I’ve composed two volumes of The Magic Clavier. In the first, the magic consists in how the twelve equal-tempered tones can take on the meaning of the thirty-or-so tones sensible from a given parent tone. “Extended modality” (the term in the subtitle) investigates how far the ear can travel from home without actually leaving it — a maximally expansive view of home. The possibilities that arise, taken all together, I call the Magic Mode. I’m not the first — more like the ten-millionth — composer to use these materials in one way or another. Aside from the compositions themselves, what is unique here is the presentation of a set of studies focused on the ambiguities intrinsic to a modern, nonmodulating musical language. There are twelve pieces, each in a different key, hundreds of clearly contextualized harmonic meanings — but only twelve tones within the octave to cover this vast territory. What could possibly account for such sustained, exalted deception in the ear of the listener? It must be some very clever, spooky magic. My book Harmonic Experience details, among its various discursions, a rigorous method behind this particular magic.
Over the decades I’ve coached students to acquire facility in the Magic Mode in each of the twelve keys, so that their music could learn, eventually, to modulate freely and sensibly among all of them. Recently I had the bright idea of carrying through the assignment myself, thus modeling the process. It was, of course, more difficult than I’d expected, but immensely instructive and gratifying. The Magic Clavier Book II (subsequently to be released as a separate album in 2018) demonstrates how these practices carry forward into modulation.
As his performances of The Magic Clavier and his piano improvisations attest, Noam Lemish is a refined musician with a deep understanding of harmony; I wrote these studies with the sound of his warm and sensitive pianism in my ear. As a fillip to the composed set, we’ve included Noam’s improvised solos, as well as some duos with me. Six of these are in a chosen key, perhaps highlighting the dialectic between composition and improvisation within the Magic Mode. In one, though, Noam, alone, roams free.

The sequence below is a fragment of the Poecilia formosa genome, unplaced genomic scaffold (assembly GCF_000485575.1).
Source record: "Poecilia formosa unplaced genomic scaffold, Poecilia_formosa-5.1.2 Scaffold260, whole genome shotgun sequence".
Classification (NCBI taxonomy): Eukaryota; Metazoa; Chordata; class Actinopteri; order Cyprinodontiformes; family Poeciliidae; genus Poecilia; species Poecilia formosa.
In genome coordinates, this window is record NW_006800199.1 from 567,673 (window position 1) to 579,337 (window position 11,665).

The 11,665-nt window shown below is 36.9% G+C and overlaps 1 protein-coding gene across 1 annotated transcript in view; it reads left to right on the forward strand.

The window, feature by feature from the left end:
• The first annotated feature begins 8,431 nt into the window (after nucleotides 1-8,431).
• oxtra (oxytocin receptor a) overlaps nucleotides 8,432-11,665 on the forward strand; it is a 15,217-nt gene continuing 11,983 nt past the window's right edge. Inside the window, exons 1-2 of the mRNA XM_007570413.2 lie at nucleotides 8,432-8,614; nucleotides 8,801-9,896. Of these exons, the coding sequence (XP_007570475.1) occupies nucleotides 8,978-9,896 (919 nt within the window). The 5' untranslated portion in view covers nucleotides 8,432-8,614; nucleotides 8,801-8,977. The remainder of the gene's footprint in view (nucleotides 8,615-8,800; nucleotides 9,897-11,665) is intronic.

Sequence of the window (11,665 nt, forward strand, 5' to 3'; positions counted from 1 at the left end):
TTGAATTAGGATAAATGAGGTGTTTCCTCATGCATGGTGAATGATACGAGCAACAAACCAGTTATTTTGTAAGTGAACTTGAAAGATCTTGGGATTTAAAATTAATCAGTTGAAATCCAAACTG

– W. A. Mathieu
At the age of 20, in 2002, I moved from Israel to California to study with Allaudin Mathieu. During eight wonderful and formative years, Allaudin became a most important musical influence in my life, and my teacher in the deepest sense. In 2012, when Allaudin asked if I would be interested in premiering and recording The Magic Clavier, I felt it as the best kind of gift, not only because I’d be entrusted with his music but also because it would allow me to live more deeply inside his musical world. As I was learning the work, the depth of the pieces unfolded continually, revealing ever more compositional and harmonic beauty along the way. Performing and recording The Magic Clavier has been one of the great joys and privileges of my musical life, and I’m deeply grateful for the experience. Onward to Book II!
– Noam Lemish
Noam Lemish is a pianist, composer, scholar, and educator. He has appeared in numerous performances across the US, Canada, Europe, Israel, and in Bhutan. His compositions include chamber, choral, piano, and numerous jazz works. Noam completed his BA in music at Sonoma State University in California. After a year of teaching music in Bhutan, he began graduate studies at the University of Toronto. While completing his master’s degree in composition he served as 2011–2012 composer-in-residence for “gamUT” – the University of Toronto Contemporary Music Ensemble, and is presently completing his doctoral studies in the jazz performance program. (Please visit noamlemish.com)